As Jesus was deliberate in coming to Earth (Philippians 2:5 – 11) to seek and save you and me, we who are redeemed by His blood must be deliberate in seeking His will, His Word – Him.

If a man expects to drift into spiritual obedience or maturity, he is mightily deceived. This is what Satan would have God’s children believe – that we can mature to Christ-likeness by going with the flow.

Remember: The path of least resistance makes both men and rivers crooked. Choose to pursue Christ and he we will make your path straight. (Psalms 27:11)

Servanthood

This is another trait that I do not excel in but I love watching it in action. It seems to me to be the epitome of Christianity. Jesus said that He came to serve, not to be served. I personally like to be served but that is not why God put me here on earth. It is not all about me.

I was talking with a lady yesterday who is always opening her home to others, organizing gatherings, etc. She mentioned that no one ever offers to help; they just comment on how this lady and her family do such a great job. This happens way too often in the Church. It’s easy to leave hard work to the pastor or church leaders because, after all, that’s their job or it’s what they are paid to do. Servanthood is not a gift, however; it is a calling for every Believer.

wash-jesus-washing-apostles-feet

You may deal with insecurity as I do, thinking that there is no practical way you can serve others or maybe you feel like everyone else is better at doing things than you are. I guarantee you, though, that if you ask God to show you ways that you can be more of a servant, He will show you and teach you how to do so effectively. Don’t underestimate the blessing that you can be if you will lay aside your inhibitions and allow God to use you. Most people are not going to criticize genuine works of love, even if not done perfectly. And as you begin to serve in small ways, you will begin to be more confident and see more ways that you can practically serve others.

If you are one who tends to sit back and let everyone else do all the work, begin to pray about a place of servanthood that you can fill. If you are one who is getting burnt out because you are always the one pouring out, don’t be afraid to ask for help. It’s possible that others are willing to help; they just haven’t considered the fact that you need help or they may be afraid to admit that they don’t know what to do. Some just need a mentor to guide them.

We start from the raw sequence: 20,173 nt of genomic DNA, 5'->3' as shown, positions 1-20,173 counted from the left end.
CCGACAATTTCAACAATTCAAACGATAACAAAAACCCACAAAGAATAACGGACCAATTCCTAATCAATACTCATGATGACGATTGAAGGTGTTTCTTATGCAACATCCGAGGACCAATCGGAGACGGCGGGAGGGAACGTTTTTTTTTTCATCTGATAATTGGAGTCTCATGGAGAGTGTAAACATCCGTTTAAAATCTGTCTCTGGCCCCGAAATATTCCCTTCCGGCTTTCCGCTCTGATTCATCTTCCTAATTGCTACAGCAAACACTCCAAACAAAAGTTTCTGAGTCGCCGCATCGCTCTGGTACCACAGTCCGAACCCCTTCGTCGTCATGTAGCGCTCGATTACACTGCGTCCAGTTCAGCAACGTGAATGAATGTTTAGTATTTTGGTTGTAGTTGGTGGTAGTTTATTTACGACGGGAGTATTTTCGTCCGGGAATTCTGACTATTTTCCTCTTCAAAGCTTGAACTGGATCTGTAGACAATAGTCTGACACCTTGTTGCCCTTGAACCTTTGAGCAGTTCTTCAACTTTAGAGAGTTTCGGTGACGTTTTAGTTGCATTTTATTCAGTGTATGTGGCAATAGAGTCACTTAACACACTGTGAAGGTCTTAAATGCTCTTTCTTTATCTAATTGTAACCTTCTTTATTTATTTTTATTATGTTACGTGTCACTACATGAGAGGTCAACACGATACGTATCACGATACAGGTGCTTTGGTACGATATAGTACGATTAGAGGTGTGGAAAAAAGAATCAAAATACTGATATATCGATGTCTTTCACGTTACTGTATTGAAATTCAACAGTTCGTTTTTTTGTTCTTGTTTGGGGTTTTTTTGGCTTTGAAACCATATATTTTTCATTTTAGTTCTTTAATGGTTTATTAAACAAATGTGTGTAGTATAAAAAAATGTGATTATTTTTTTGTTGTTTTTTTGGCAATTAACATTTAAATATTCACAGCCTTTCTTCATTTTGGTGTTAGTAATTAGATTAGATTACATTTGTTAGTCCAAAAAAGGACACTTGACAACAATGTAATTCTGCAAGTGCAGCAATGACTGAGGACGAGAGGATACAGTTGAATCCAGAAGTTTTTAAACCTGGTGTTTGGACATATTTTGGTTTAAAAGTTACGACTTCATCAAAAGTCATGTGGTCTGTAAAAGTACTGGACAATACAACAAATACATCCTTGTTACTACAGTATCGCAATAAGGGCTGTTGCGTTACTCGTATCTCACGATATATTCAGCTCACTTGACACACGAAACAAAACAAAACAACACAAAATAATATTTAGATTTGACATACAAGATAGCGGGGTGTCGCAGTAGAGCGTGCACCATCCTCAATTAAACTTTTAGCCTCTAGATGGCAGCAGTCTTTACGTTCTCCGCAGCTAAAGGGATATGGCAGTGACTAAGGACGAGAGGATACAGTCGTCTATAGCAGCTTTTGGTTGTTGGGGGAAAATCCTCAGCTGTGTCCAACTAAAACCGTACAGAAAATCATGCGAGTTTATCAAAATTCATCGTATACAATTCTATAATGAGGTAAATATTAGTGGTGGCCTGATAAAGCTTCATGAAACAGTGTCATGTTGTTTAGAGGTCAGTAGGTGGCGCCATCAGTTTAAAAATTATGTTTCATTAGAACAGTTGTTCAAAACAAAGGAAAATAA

I am not an expert on this topic and, as I mentioned, this is an area that I definitely need to grow in but I am trusting God to open my eyes to things I can do and to help me to grow in this area. I trust that you will pray about this too.

servanthood-576x180

Prevenient Grace

Manfred:

I have come to see the argument over God’s sovereignty and man’s responsibility as a key dividing line between true submission to God and actual worship of self. Those who cannot accept the hard teachings of God always come up with a man-pleasing alternative. From “natural causes” for the crossing of the Red Sea to “natural causes” for the resurrection of spiritually dead souls – our natural state is to deny God’s sovereignty. There is no neutral corner into which we can retreat. We who have been born again by the Spirit of the living God must submit to Him, though our flesh fails us and always tries to lead us astray.

Originally posted on Truth Unchanging:

Many have posited what they call the doctrine of prevenient grace which, according to their view, grants the power of “libertarian free will” universally. Most seem clueless about how they are using that term. The more intelligent of them will actually attempt to define what they mean by free will. They define it as “a person’s ability to choose other than he has chosen.” If I choose to eat chicken, I have equal ability to choose to eat steak. I have no issue with the idea that God has granted people the freedom of choice. Even the vilest sinner is free to choose to leave his sins and follow Christ if he wishes. If he should choose that option, he would do so because he had chosen to do so freely and apart from external constraint. By that, I do not mean that the human will is autonomous and acts…

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Self-Control

Self-control is a fruit of the spirit I don’t hear much about. In my Bible study the other night, I was reminded of how many areas are encompassed in this one character trait.

America has become a feel-good society. “If it feels good, do it” was the slogan of the hippies but many still have that mentality today. We have comfort food, promiscuous sex, rampant gossip, etc. (James 3 has a lot to say about the tongue and is worth taking the time to read.)

SelfControlWhatever we do in word or deed, we are told to do all to the glory of God (1 Cor. 10:31). There are also things God has told us not to do which all centers around living for self. Once we become children of God, our lives become His. Everything we do, say, and think are to reflect Him. If we are constantly feeding our flesh, we are not going to reflect our Father but instead are the antithesis of Him.

If there is one fruit that a lot of us don’t possess, it is this one but I feel like it is key to all the others. If you can master self-control, I believe love, joy, peace, gentleness, kindness, etc. will begin to exhibit itself. This is an area I am still working on. I pray for God’s help to surrender this area of my life to Him in every way that He shows me. I want and need God’s presence in my life. If anything is hindering that, it is not worth holding on to.